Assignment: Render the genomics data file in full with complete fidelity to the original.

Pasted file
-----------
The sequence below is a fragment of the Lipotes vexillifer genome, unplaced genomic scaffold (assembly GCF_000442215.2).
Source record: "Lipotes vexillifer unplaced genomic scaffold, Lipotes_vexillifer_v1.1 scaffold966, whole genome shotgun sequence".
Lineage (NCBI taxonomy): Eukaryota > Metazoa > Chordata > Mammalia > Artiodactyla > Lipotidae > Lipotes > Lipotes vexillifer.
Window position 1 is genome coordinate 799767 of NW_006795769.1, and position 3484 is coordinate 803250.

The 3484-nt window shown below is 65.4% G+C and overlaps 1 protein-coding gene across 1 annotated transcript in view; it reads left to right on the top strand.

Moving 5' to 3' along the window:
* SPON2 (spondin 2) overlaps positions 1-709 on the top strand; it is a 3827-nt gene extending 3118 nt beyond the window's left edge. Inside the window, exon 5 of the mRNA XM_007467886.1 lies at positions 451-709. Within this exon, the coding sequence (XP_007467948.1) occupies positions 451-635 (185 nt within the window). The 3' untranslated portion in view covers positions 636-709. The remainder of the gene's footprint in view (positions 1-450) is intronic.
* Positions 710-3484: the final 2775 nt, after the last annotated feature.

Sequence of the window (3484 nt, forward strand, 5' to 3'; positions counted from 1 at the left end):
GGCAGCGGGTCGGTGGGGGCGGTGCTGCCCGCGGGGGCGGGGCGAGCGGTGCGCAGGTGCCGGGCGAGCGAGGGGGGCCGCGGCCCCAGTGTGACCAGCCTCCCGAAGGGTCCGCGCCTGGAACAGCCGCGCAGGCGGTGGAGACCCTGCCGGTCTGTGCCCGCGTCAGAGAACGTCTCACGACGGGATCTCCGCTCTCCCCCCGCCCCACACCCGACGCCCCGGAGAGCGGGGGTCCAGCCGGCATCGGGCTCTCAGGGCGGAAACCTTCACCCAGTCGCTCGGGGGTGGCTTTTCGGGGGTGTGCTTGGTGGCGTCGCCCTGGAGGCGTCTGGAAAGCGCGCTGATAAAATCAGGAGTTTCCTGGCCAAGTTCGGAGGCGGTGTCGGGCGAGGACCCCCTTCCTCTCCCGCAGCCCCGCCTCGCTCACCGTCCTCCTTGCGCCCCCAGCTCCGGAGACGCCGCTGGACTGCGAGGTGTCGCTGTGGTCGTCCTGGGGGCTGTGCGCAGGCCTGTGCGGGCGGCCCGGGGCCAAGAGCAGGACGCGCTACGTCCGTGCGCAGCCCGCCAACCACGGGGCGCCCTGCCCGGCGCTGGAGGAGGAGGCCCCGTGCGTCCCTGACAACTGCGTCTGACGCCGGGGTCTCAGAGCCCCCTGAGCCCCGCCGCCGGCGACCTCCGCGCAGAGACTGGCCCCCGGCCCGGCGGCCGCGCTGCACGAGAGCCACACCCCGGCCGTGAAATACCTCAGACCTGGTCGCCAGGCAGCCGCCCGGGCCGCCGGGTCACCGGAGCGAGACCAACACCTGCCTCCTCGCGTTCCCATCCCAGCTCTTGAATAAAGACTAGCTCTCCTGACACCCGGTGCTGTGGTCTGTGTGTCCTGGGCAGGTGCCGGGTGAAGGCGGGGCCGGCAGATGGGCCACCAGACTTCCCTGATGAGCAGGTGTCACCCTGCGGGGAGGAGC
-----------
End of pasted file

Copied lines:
The sequence below is a fragment of the Lipotes vexillifer genome, unplaced genomic scaffold (assembly GCF_000442215.2).
Source record: "Lipotes vexillifer unplaced genomic scaffold, Lipotes_vexillifer_v1.1 scaffold966, whole genome shotgun sequence".
Lineage (NCBI taxonomy): Eukaryota > Metazoa > Chordata > Mammalia > Artiodactyla > Lipotidae > Lipotes > Lipotes vexillifer.
Window position 1 is genome coordinate 799767 of NW_006795769.1, and position 3484 is coordinate 803250.

The 3484-nt window shown below is 65.4% G+C and overlaps 1 protein-coding gene across 1 annotated transcript in view; it reads left to right on the top strand.

Moving 5' to 3' along the window:
* SPON2 (spondin 2) overlaps positions 1-709 on the top strand; it is a 3827-nt gene extending 3118 nt beyond the window's left edge. Inside the window, exon 5 of the mRNA XM_007467886.1 lies at positions 451-709. Within this exon, the coding sequence (XP_007467948.1) occupies positions 451-635 (185 nt within the window). The 3' untranslated portion in view covers positions 636-709. The remainder of the gene's footprint in view (positions 1-450) is intronic.
* Positions 710-3484: the final 2775 nt, after the last annotated feature.

Sequence of the window (3484 nt, forward strand, 5' to 3'; positions counted from 1 at the left end):
GGCAGCGGGTCGGTGGGGGCGGTGCTGCCCGCGGGGGCGGGGCGAGCGGTGCGCAGGTGCCGGGCGAGCGAGGGGGGCCGCGGCCCCAGTGTGACCAGCCTCCCGAAGGGTCCGCGCCTGGAACAGCCGCGCAGGCGGTGGAGACCCTGCCGGTCTGTGCCCGCGTCAGAGAACGTCTCACGACGGGATCTCCGCTCTCCCCCCGCCCCACACCCGACGCCCCGGAGAGCGGGGGTCCAGCCGGCATCGGGCTCTCAGGGCGGAAACCTTCACCCAGTCGCTCGGGGGTGGCTTTTCGGGGGTGTGCTTGGTGGCGTCGCCCTGGAGGCGTCTGGAAAGCGCGCTGATAAAATCAGGAGTTTCCTGGCCAAGTTCGGAGGCGGTGTCGGGCGAGGACCCCCTTCCTCTCCCGCAGCCCCGCCTCGCTCACCGTCCTCCTTGCGCCCCCAGCTCCGGAGACGCCGCTGGACTGCGAGGTGTCGCTGTGGTCGTCCTGGGGGCTGTGCGCAGGCCTGTGCGGGCGGCCCGGGGCCAAGAGCAGGACGCGCTACGTCCGTGCGCAGCCCGCCAACCACGGGGCGCCCTGCCCGGCGCTGGAGGAGGAGGCCCCGTGCGTCCCTGACAACTGCGTCTGACGCCGGGGTCTCAGAGCCCCCTGAGCCCCGCCGCCGGCGACCTCCGCGCAGAGACTGGCCCCCGGCCCGGCGGCCGCGCTGCACGAGAGCCACACCCCGGCCGTGAAATACCTCAGACCTGGTCGCCAGGCAGCCGCCCGGGCCGCCGGGTCACCGGAGCGAGACCAACACCTGCCTCCTCGCGTTCCCATCCCAGCTCTTGAATAAAGACTAGCTCTCCTGACACCCGGTGCTGTGGTCTGTGTGTCCTGGGCAGGTGCCGGGTGAAGGCGGGGCCGGCAGATGGGCCACCAGACTTCCCTGATGAGCAGGTGTCACCCTGCGGGGAGGAGC